(11/03/2005) Avian influenza virus samples collected from wild birds in Mongolia by field veterinarians from the New York City-based Wildlife conservation Society (WCS) have been selected by the World Health Organization to be part of a new human pandemic influenza vaccine currently in development. The samples, collected in the midst of an outbreak in August killing wild ducks, geese and swans in northern Mongolia have unique genetic characteristics which make them a valuable addition to a human vaccine based on a variety of strains of influenza.

Monkeys protected from HIV-like virus using vaginal gel

(11/03/2005) Experiments in female monkeys have for the first time shown that when used in combination, vaginal gels known as microbicides can protect against an HIV-like virus. The research, funded largely by the National Institute of Allergy and Infectious Diseases (NIAID), one of the National Institutes of Health (NIH), suggests that similar combination microbicides could potentially provide a safe, effective and practical way to prevent HIV transmission to women, according to study investigators.

Rainforest conservation worth the cost shows new study

(11/02/2005) The economic benefits of protecting a rainforest reserve outweigh the costs of preserving it, says University of Alberta research--the first of its kind to have conducted a cost-benefit analysis on the conservation of species diversity. "The traditional moral and aesthetic arguments have been made about why we should conserve the biodiversity in rainforests, but little has been done that looks at whether it makes pure economic sense to do so," said Dr. Robin Naidoo, who did his PhD at the U of A in biological sciences and rural economy. "We provide some good evidence from a strict economic side, that yes, it does."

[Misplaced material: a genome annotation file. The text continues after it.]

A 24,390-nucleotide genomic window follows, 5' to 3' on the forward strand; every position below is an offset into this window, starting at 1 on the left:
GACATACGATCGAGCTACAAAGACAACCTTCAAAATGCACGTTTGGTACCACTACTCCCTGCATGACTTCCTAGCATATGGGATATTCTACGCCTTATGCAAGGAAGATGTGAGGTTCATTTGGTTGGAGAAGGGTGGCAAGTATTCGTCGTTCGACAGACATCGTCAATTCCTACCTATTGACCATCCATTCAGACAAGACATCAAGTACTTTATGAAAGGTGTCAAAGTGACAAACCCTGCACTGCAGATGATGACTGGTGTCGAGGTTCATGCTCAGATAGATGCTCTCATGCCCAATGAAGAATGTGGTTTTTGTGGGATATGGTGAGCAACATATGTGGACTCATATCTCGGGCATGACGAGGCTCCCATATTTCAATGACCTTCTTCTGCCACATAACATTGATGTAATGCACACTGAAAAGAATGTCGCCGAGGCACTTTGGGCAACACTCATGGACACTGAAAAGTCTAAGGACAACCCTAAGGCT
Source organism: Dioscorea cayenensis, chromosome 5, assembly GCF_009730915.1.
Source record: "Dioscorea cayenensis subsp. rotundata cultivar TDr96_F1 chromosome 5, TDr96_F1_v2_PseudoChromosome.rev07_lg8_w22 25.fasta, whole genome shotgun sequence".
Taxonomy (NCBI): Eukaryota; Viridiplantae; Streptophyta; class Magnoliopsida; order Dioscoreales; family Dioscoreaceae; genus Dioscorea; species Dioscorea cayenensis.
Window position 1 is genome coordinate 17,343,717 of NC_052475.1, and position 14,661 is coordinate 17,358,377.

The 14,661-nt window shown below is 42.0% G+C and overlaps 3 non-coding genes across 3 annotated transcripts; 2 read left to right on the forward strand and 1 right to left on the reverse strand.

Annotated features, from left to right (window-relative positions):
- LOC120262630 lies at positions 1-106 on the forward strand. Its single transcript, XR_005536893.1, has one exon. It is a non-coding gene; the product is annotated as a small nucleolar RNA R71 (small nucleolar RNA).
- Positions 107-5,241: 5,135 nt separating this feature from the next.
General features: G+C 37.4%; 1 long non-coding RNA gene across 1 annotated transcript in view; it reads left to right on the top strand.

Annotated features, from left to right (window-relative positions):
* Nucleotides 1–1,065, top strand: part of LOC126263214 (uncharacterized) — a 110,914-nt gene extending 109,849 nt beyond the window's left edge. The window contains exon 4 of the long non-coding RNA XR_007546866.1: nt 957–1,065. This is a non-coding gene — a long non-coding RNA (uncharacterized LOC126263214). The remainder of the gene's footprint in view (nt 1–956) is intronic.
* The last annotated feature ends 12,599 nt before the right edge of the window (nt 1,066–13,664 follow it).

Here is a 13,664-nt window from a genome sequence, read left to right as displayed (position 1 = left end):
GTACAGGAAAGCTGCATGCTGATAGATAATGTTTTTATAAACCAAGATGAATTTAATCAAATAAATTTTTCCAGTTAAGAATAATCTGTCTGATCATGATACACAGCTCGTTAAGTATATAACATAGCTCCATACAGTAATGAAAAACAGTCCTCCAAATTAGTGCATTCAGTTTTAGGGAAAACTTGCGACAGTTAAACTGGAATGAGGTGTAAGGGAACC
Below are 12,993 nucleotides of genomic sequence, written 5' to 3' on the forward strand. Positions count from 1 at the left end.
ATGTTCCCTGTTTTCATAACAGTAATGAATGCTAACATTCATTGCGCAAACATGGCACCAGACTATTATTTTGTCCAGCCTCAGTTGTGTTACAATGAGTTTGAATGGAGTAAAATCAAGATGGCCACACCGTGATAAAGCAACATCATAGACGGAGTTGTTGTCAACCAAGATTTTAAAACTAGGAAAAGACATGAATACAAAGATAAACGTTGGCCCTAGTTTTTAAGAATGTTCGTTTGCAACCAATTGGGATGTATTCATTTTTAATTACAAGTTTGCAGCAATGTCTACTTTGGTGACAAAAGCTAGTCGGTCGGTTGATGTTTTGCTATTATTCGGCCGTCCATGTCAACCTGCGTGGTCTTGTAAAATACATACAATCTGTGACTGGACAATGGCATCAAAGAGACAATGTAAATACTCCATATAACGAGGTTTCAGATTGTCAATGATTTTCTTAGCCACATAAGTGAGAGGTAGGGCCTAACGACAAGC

Tamiflu shortage may be overcome by drug combo

(11/02/2005) A report in Nature suggests that the global shortage of the flu drug Tamiflu could be partially overcome by combining it with probenecid, a widely available drug that helps make Tamiflu treatment more effective by slowing the removal of the drug by the kidneys.

14.5 degree increase in Earth's temperature possible finds new model

(11/02/2005) If humans continue to use fossil fuels in a business-as-usual manner for the next few centuries, the polar ice caps will be depleted, ocean sea levels will rise by seven meters and median air temperatures will soar to 14.5 degrees warmer than current day.